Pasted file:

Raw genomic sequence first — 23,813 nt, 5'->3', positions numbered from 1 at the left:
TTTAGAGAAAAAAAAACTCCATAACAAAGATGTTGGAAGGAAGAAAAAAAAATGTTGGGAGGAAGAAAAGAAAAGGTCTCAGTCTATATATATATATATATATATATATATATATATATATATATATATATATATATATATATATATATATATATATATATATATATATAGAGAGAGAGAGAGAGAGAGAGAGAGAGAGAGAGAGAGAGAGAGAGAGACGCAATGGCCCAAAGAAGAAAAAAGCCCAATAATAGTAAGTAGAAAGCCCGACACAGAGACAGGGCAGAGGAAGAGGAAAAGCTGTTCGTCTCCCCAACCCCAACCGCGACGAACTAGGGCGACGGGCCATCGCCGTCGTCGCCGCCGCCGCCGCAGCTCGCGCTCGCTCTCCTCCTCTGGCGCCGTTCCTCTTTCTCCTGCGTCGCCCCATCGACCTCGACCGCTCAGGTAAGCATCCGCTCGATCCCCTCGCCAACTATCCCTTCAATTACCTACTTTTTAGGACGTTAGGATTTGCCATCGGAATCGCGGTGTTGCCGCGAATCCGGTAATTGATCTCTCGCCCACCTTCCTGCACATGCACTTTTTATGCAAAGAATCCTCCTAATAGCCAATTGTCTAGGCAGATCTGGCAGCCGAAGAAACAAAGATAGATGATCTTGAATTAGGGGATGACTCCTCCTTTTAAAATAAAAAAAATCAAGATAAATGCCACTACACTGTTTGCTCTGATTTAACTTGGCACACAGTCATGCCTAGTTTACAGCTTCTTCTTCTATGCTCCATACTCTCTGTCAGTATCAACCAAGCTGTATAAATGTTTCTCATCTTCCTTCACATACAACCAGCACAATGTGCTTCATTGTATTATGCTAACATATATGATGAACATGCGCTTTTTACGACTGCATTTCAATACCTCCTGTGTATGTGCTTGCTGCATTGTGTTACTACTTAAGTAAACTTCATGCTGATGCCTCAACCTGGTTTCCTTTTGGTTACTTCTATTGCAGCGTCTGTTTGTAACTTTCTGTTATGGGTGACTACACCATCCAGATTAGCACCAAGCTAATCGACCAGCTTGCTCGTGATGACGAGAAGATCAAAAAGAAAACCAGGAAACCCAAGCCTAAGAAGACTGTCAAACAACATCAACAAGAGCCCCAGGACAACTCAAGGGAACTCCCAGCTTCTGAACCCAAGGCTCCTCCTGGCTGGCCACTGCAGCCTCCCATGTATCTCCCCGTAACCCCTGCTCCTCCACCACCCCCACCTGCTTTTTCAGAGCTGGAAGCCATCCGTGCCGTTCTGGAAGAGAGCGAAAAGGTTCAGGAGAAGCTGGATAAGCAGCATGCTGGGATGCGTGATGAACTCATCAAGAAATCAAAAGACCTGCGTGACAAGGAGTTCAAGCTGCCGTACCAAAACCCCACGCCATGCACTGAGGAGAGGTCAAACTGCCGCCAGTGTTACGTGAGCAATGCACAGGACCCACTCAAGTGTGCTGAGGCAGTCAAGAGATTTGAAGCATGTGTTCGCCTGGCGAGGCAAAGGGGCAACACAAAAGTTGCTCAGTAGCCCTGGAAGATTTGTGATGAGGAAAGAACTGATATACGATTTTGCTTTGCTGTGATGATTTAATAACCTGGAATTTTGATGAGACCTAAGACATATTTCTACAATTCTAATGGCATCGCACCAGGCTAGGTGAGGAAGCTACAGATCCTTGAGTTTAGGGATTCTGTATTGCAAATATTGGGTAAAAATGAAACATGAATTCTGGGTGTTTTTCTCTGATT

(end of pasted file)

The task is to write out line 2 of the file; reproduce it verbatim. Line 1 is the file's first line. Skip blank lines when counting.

TTTAGAGAAAAAAAAACTCCATAACAAAGATGTTGGAAGGAAGAAAAAAAAATGTTGGGAGGAAGAAAAGAAAAGGTCTCAGTCTATATATATATATATATATATATATATATATATATATATATATATATATATATATATATATATATATATATATATATATATATATAGAGAGAGAGAGAGAGAGAGAGAGAGAGAGAGAGAGAGAGAGAGAGAGACGCAATGGCCCAAAGAAGAAAAAAGCCCAATAATAGTAAGTAGAAAGCCCGACACAGAGACAGGGCAGAGGAAGAGGAAAAGCTGTTCGTCTCCCCAACCCCAACCGCGACGAACTAGGGCGACGGGCCATCGCCGTCGTCGCCGCCGCCGCCGCAGCTCGCGCTCGCTCTCCTCCTCTGGCGCCGTTCCTCTTTCTCCTGCGTCGCCCCATCGACCTCGACCGCTCAGGTAAGCATCCGCTCGATCCCCTCGCCAACTATCCCTTCAATTACCTACTTTTTAGGACGTTAGGATTTGCCATCGGAATCGCGGTGTTGCCGCGAATCCGGTAATTGATCTCTCGCCCACCTTCCTGCACATGCACTTTTTATGCAAAGAATCCTCCTAATAGCCAATTGTCTAGGCAGATCTGGCAGCCGAAGAAACAAAGATAGATGATCTTGAATTAGGGGATGACTCCTCCTTTTAAAATAAAAAAAATCAAGATAAATGCCACTACACTGTTTGCTCTGATTTAACTTGGCACACAGTCATGCCTAGTTTACAGCTTCTTCTTCTATGCTCCATACTCTCTGTCAGTATCAACCAAGCTGTATAAATGTTTCTCATCTTCCTTCACATACAACCAGCACAATGTGCTTCATTGTATTATGCTAACATATATGATGAACATGCGCTTTTTACGACTGCATTTCAATACCTCCTGTGTATGTGCTTGCTGCATTGTGTTACTACTTAAGTAAACTTCATGCTGATGCCTCAACCTGGTTTCCTTTTGGTTACTTCTATTGCAGCGTCTGTTTGTAACTTTCTGTTATGGGTGACTACACCATCCAGATTAGCACCAAGCTAATCGACCAGCTTGCTCGTGATGACGAGAAGATCAAAAAGAAAACCAGGAAACCCAAGCCTAAGAAGACTGTCAAACAACATCAACAAGAGCCCCAGGACAACTCAAGGGAACTCCCAGCTTCTGAACCCAAGGCTCCTCCTGGCTGGCCACTGCAGCCTCCCATGTATCTCCCCGTAACCCCTGCTCCTCCACCACCCCCACCTGCTTTTTCAGAGCTGGAAGCCATCCGTGCCGTTCTGGAAGAGAGCGAAAAGGTTCAGGAGAAGCTGGATAAGCAGCATGCTGGGATGCGTGATGAACTCATCAAGAAATCAAAAGACCTGCGTGACAAGGAGTTCAAGCTGCCGTACCAAAACCCCACGCCATGCACTGAGGAGAGGTCAAACTGCCGCCAGTGTTACGTGAGCAATGCACAGGACCCACTCAAGTGTGCTGAGGCAGTCAAGAGATTTGAAGCATGTGTTCGCCTGGCGAGGCAAAGGGGCAACACAAAAGTTGCTCAGTAGCCCTGGAAGATTTGTGATGAGGAAAGAACTGATATACGATTTTGCTTTGCTGTGATGATTTAATAACCTGGAATTTTGATGAGACCTAAGACATATTTCTACAATTCTAATGGCATCGCACCAGGCTAGGTGAGGAAGCTACAGATCCTTGAGTTTAGGGATTCTGTATTGCAAATATTGGGTAAAAATGAAACATGAATTCTGGGTGTTTTTCTCTGATT